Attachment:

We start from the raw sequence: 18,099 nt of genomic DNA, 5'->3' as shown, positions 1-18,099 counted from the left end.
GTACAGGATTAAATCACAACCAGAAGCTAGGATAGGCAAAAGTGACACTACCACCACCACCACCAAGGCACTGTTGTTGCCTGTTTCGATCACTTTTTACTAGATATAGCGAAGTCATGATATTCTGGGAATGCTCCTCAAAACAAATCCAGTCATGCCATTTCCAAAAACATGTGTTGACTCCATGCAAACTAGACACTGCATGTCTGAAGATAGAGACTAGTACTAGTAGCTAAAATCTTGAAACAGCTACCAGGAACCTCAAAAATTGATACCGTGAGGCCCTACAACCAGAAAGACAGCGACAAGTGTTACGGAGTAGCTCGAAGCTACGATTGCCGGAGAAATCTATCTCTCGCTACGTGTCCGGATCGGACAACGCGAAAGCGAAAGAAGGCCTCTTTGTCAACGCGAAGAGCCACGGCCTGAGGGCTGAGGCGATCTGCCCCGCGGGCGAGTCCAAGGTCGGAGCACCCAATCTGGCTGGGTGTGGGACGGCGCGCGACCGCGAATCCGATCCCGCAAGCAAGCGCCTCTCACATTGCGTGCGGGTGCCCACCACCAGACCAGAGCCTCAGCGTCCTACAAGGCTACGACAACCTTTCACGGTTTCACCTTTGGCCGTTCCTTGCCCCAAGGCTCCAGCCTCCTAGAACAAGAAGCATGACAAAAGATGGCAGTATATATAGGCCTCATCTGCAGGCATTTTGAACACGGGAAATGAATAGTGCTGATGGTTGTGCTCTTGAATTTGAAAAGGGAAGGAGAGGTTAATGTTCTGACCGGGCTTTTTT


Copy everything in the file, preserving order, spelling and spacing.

We start from the raw sequence: 18,099 nt of genomic DNA, 5'->3' as shown, positions 1-18,099 counted from the left end.
GTACAGGATTAAATCACAACCAGAAGCTAGGATAGGCAAAAGTGACACTACCACCACCACCACCAAGGCACTGTTGTTGCCTGTTTCGATCACTTTTTACTAGATATAGCGAAGTCATGATATTCTGGGAATGCTCCTCAAAACAAATCCAGTCATGCCATTTCCAAAAACATGTGTTGACTCCATGCAAACTAGACACTGCATGTCTGAAGATAGAGACTAGTACTAGTAGCTAAAATCTTGAAACAGCTACCAGGAACCTCAAAAATTGATACCGTGAGGCCCTACAACCAGAAAGACAGCGACAAGTGTTACGGAGTAGCTCGAAGCTACGATTGCCGGAGAAATCTATCTCTCGCTACGTGTCCGGATCGGACAACGCGAAAGCGAAAGAAGGCCTCTTTGTCAACGCGAAGAGCCACGGCCTGAGGGCTGAGGCGATCTGCCCCGCGGGCGAGTCCAAGGTCGGAGCACCCAATCTGGCTGGGTGTGGGACGGCGCGCGACCGCGAATCCGATCCCGCAAGCAAGCGCCTCTCACATTGCGTGCGGGTGCCCACCACCAGACCAGAGCCTCAGCGTCCTACAAGGCTACGACAACCTTTCACGGTTTCACCTTTGGCCGTTCCTTGCCCCAAGGCTCCAGCCTCCTAGAACAAGAAGCATGACAAAAGATGGCAGTATATATAGGCCTCATCTGCAGGCATTTTGAACACGGGAAATGAATAGTGCTGATGGTTGTGCTCTTGAATTTGAAAAGGGAAGGAGAGGTTAATGTTCTGACCGGGCTTTTTT